2.  Avoid the Need to Compete with Your Ex!

Post-separation/divorce you may be in a different financial position than before and, you may even be in a different financial position than your ex. Contain the urge to compete in buying gifts and loading up your kids with goodies and material items. It’s normal to want to give them everything you can, but you also need to be realistic in terms of your budget and the message you’re sending them!

The best gift you can give your kids is quality time with you! And it doesn’t even cost you money! Plan a movie day in, go tobogganing, build a snowman or arrange for a family snowball fight! These are the things that will mean the most to your children and help them develop positive coping skills in their own lives. Bottom line: your kids won’t remember the things you bought them, but they will always remember the way you made them feel when they were with you!

3.  Plan Early and Remain Flexible

Post-separation holiday planning can be extra stressful, especially with blended families in the mix. Approach your ex about scheduling as early as possible so that you’re not scrambling last minute. Flexibility is key to working out a shared holiday schedule; don’t be positional about certain dates or times, rather focus on the children’s needs!

Acknowledge that there are many people in your children’s lives who love them and want to be with them during the holidays – and this is a good thing! Give your children the gift of being with as many loved ones as possible during the holiday, even if you have to sacrifice a little of your time to make it happen.

4.  Practice Self-Care When the Children are Away

It can be really tough not having the children around during the holidays, especially if this the first year! The easiest way to get through this times is to practice self-care, that is – do something just for you. What brings you joy? Maybe it’s having alone time with a new book or scheduling time with old friends. Maybe it’s a trip to the mall or the movies. Carving out this time won’t bring the kids back, but it will help you unwind and relax during an otherwise stressful time.

While the tips above offer a good head start to tackle holiday stress, they are in no way exhaustive. The takeaway for readers, however, should be that while holiday stress is normal, you do not have to suffer through it. With some mindfulness and a little planning, both parents and kids can enjoy the holidays alike!

5.  Out With the Old, In With the New: Start New Traditions!

Instead of arguing over old traditions, use the separation as an opportunity to start new ones! Your kids will benefit from a peaceful and fun time, not who’s winning Christmas Day. What’s really great about creating new traditions is that you have full control over how you spend the time and saves your kids from being caught in the middle! You win, your kids win and your family wins! Win-Win-Win!

Eyes Wide Shut: A Note to My Future Mediation Colleagues

As established mediators, we have a responsibility to constantly both reflect upon, and critically assess the existing state of mediation training. Not in an effort to discredit but rather, to inform ourselves and others with a view to always seeking to improve it.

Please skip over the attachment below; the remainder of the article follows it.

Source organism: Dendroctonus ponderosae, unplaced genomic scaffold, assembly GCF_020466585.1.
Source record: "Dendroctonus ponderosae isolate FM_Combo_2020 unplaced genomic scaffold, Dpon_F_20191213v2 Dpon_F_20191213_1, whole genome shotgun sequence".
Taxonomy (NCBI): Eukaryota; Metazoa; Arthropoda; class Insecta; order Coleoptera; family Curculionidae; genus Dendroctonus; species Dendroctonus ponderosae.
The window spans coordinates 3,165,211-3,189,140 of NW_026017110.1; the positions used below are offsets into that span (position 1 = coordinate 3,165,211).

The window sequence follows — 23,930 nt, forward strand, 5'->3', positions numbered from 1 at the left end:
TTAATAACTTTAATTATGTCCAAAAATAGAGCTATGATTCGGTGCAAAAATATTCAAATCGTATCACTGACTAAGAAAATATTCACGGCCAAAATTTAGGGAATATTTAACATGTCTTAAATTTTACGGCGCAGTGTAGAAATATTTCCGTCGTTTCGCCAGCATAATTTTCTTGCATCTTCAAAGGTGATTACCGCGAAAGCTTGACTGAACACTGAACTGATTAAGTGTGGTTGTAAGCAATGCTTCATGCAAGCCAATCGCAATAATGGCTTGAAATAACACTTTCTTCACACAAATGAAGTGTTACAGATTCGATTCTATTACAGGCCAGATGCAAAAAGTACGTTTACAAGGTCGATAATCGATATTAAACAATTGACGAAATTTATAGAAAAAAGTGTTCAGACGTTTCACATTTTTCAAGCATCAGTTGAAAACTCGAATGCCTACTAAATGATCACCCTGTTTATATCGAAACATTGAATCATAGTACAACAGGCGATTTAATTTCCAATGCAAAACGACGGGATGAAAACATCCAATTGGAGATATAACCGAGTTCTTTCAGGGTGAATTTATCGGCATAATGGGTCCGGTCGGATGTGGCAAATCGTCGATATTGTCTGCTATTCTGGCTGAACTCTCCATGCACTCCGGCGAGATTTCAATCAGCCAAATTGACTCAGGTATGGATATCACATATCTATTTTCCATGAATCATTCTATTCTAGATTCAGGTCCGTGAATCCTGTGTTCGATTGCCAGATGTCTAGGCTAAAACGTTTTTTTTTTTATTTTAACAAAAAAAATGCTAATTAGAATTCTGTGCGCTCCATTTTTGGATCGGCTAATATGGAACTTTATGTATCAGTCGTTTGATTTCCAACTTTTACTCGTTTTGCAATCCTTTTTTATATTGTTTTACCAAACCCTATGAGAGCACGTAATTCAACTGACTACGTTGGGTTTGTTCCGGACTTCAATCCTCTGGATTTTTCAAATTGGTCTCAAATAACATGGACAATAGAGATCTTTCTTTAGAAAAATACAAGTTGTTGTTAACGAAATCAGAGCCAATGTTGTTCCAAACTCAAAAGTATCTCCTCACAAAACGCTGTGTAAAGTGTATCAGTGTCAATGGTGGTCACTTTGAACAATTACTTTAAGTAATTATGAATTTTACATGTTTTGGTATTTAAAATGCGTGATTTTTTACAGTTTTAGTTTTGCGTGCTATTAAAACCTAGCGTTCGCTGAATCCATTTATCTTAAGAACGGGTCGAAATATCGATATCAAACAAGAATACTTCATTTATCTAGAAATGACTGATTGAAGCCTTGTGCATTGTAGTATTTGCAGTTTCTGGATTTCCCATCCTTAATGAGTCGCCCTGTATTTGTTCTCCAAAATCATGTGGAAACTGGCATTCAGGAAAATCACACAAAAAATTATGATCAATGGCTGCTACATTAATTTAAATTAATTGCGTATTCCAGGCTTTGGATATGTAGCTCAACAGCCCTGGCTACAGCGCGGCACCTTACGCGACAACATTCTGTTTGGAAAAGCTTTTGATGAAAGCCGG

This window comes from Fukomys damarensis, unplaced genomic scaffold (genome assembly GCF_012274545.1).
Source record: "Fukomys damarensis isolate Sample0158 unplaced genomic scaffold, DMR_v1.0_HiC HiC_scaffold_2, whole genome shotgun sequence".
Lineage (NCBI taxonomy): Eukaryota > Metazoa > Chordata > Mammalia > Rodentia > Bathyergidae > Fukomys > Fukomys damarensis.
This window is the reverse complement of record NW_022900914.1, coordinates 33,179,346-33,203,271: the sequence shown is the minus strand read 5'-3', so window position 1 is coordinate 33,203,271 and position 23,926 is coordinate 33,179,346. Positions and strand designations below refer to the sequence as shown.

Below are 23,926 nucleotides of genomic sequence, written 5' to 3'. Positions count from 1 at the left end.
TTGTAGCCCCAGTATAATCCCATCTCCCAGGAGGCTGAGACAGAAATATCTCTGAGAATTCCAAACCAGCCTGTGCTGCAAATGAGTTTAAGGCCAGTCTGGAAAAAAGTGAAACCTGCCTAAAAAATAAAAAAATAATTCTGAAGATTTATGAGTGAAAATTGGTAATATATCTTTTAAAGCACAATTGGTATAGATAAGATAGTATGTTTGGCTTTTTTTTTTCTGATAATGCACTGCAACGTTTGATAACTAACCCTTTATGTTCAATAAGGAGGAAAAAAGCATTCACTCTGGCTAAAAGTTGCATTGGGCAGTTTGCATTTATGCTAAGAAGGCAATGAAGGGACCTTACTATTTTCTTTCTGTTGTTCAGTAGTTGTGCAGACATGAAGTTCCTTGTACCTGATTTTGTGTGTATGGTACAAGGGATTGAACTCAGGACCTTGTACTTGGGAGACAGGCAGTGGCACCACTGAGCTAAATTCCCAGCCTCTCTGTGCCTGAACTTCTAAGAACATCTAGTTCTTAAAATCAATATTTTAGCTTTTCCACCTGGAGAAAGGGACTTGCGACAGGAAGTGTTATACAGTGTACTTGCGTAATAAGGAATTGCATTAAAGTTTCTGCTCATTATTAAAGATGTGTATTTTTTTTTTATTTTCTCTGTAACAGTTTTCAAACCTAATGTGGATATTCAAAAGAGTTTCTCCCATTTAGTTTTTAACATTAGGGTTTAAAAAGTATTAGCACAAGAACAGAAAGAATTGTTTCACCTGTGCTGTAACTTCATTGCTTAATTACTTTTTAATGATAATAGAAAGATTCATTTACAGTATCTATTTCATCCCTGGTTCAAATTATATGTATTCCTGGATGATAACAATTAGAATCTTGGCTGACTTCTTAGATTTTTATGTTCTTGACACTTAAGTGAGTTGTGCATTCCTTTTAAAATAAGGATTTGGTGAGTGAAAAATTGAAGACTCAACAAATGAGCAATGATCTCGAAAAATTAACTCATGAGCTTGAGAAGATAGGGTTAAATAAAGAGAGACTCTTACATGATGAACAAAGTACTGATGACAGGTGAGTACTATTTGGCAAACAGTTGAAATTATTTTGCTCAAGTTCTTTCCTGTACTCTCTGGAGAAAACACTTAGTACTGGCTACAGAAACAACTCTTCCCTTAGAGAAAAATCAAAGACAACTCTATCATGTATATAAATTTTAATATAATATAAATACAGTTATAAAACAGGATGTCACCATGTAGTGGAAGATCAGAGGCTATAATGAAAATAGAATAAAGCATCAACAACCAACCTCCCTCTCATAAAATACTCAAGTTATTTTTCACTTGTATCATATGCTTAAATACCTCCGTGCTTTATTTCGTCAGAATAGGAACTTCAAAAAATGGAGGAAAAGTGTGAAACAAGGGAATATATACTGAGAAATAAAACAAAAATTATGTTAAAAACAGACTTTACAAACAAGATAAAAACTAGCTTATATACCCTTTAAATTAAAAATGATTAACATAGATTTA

There is a Clear Divisiveness! And, Mediation Training May Contribute to It.

Ideally, as family mediators, we want to avoid creating more issues than divorcing couples already present with. Unfortunately, we still have a long journey ahead. In today’s dispute resolution context, there appears to be a great deal of confusion, for both the public and practitioners, as to who does what and who is best qualified to do the work of a “family mediator”. In Ontario, a few organizations, OAFM, FDRIO, ADRIO and FMC, have taken on the challenging task of developing accreditation standards. However, not every accredited mediator is treated or promoted equally in the field.

Intentionally or not, there is a clear distinction made between mediators who possess a law degree and those who have other degrees. This distinction, unfortunately only becomes evident at the commencement of mediation training and after the commitment of thousands of dollars to family mediation courses. It is my experience, also shared by many others, that the divisiveness intensifies even more upon completion of training, specifically when mediators go on to establish a private practice, assuming that that’s the goal of their pursuing mediation training.

Lawyers as Teachers of Mediation…

The vast majority of trainers in the family mediation field are lawyers. This may be of concern. For one, the skills required to practice law are very different than those needed to practice mediation.  As such, when teaching, there may be an unintentional altering of those skills promoted in the course outline. Lawyers as instructors (and without any teaching background) may cause a training program to be biased and, therefore subtly (or not) steer learning away from its original direction and intention. In fact, the perception of bias alone may jeopardize the trainer-trainee relationship and, in turn, impact the attribution of a trainer’s competence. Without trust, admiration and inspiration, learning will inevitably be stunted.